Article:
The policy has affected high-end and premium consumer goods, including Nestle's confectionery brand, Hsu Fu Chi, sales of which were flat in 2013.

Bulcke's says the strength of Nestle lies in its different price points and different product segments. Bulcke not only expanded the company's food and beverage empire but also stepped into the new arena of health science.

In February, Nestle announced it will extend its activities to include the field of specialized medical skin treatments through the creation of Nestle Skin Health SA.

The foundation for Nestle Skin Health SA will be Galderma, the joint venture owned by Nestle and the French company The L'Oreal Group. L'Oreal's 50 percent stake in Galderma will be transferred to Nestle as part of a transaction in which Nestle sells part of its shareholding in L'Oreal.

The move sparked interest in whether Nestle is looking into the pharmaceutical sector. However Bulcke said the acquisition was in line with the company's purpose, which is to enhance the life quality of customers through nutrition, health and wellness.

"I said our purpose is to enhance quality for our customers, not for patients. We are not a pharmaceutical company," he insisted.

The Belgian said true innovation based on research and development and science and true innovation into skin health are responses to that challenge. "We have extended our boundaries of nutrition to health science. Skin health makes sense to us," he said.

'Consistency vital in food and beverage'

Localization is vital for Nestle's growth in China. Bulcke said the company came to China for the long term and will not be affected by the rising cost of labor in the country. "Our commitment is not linked with cheap labor, but linked with consumers," he said.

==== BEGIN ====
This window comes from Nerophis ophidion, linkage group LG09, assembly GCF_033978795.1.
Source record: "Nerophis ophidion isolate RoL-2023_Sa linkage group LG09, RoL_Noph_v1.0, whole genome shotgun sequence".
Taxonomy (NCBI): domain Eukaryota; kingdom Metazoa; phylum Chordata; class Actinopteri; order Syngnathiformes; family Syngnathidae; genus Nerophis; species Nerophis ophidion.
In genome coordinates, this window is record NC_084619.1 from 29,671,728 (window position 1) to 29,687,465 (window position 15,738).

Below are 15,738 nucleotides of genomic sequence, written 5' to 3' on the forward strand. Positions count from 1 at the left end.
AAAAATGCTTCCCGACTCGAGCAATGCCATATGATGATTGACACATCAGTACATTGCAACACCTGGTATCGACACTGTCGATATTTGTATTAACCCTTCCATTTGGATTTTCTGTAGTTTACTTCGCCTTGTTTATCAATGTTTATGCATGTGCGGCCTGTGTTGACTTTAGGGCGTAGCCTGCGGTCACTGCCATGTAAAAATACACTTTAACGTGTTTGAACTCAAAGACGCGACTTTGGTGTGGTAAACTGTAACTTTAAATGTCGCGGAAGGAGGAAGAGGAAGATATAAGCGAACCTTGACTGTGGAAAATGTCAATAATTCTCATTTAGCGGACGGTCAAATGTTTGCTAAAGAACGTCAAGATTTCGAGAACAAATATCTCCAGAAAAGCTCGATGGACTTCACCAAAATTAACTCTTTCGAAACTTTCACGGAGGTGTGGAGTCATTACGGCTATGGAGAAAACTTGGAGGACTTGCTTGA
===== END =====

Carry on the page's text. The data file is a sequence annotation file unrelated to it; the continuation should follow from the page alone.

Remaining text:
Nestle has invested close to $500 million every year in new equipment and new machines in China and will continue to do that in the future. "Our business is worth about $7 billion but we still have a lot of room to grow," said Rolland.

Nestle operates 33 factories in China, with 90 percent of its products sold in the country manufactured locally. The top priority for Nestle is food safety and customer trust. Bulcke says the company is eager to share its knowledge with local industry and policymakers.

As part of its efforts to strengthen Nestle's food safety research in China, Nestle opened a food safety research center in Beijing on March 25.

The Nestle Food Safety Institute will work with authorities to provide a scientific foundation for food safety polices and standards, including the early management of food safety issues and collaboration with local research institutes and government agencies in relevant areas.

The localization strategy will continue despite an upcoming change in management.

Decorvet has decided to leave Nestle after 23 years of service..

John Cheung has been appointed chairman and chief executive officer of Nestle in the Greater China Region. Cheung, from Hong Kong, has been regional president for Nestle's Wyeth Nutrition business. "He understands the country and is part of this country and has proved his leadership skills," said Bulcke.


 'Consistency vital in food and beverage'

Nestle SA's booth at an internatoinal dairy products and imported food exhibition in Beijing. The company's sales growth in China slowed to 27.6 percent, much lower than the 91.4 percent in 2012. Wu Changqing / for China Daily

(China Daily 03/27/2014 page15)